Healthcare News & Insights

New program IDs potential addicts sooner — and with less awkwardness

Getting patients to answer honestly if they are abusing drugs or alcohol isn’t easy. A new program helps.

The program, Massachusetts Screening, Brief Intervention, Referral and Treatment program (MASBIRT) helps health care providers identify patients with drug and alcohol problems earlier than traditional interventions would.

The goal is to get them help sooner when it’s less costly and more effective.

A key part of MASBIRT is how patients are asked about their alcohol and drug use.

Every practitioner knows that just asking “Do you use illegal drugs?” or “You don’t abuse alcohol, right?” isn’t the most effective way to get an accurate answer. Patients may be embarrassed to answer honestly, but many don’t realize they have a problem. In fact, research of the people clinicians identified as being addicted or engaging in binging behaviors showed 94% were unaware there was anything unusual about how much/how often they drank or used drugs.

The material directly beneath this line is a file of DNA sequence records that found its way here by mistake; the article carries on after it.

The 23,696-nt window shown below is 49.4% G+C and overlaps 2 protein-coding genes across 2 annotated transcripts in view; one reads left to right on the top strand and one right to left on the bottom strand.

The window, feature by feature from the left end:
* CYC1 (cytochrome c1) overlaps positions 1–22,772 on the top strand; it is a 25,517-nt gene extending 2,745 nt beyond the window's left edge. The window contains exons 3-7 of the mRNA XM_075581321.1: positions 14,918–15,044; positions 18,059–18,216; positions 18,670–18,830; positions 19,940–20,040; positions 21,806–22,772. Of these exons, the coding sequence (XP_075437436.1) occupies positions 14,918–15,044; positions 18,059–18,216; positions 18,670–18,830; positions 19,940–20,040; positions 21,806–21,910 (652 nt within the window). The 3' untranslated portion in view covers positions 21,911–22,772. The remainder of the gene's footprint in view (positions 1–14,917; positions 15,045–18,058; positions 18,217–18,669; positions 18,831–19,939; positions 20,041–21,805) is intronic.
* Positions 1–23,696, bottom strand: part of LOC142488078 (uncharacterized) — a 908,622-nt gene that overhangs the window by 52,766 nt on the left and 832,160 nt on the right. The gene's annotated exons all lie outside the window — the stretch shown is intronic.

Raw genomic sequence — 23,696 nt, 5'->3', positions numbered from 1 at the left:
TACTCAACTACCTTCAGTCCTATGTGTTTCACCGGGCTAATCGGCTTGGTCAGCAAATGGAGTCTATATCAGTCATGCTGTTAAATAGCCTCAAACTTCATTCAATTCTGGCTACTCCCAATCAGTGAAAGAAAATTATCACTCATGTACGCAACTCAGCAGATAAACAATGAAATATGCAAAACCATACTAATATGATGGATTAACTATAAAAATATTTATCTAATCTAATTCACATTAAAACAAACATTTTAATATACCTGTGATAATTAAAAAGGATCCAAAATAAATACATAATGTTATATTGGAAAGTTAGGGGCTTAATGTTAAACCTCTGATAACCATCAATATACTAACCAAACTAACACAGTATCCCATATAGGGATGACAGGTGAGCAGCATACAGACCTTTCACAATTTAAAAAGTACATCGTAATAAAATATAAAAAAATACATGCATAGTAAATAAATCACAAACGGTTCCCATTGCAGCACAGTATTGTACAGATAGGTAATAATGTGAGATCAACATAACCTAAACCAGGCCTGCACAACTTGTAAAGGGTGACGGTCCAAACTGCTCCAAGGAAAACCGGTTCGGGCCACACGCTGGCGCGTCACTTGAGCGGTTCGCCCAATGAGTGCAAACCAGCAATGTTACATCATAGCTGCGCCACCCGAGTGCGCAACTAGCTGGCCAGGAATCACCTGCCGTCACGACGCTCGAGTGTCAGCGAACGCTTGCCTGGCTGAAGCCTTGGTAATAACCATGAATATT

But for many reasons, including not wanting to make the situation more awkward, phrases like those are very common in the exam room.

A provider who’s part of MASBIRT might instead ask, “When was the last time you used street drugs.” That question is more likely to get an answer like “last week.” Once the conversation is started, the practitioner can get a more accurate assessment of the patient’s needs and direct him or her to the program’s other resources.

Earlier studies show that by intervening earlier, each dollar spent on programs like MASBIRT can save $4 in future health costs.

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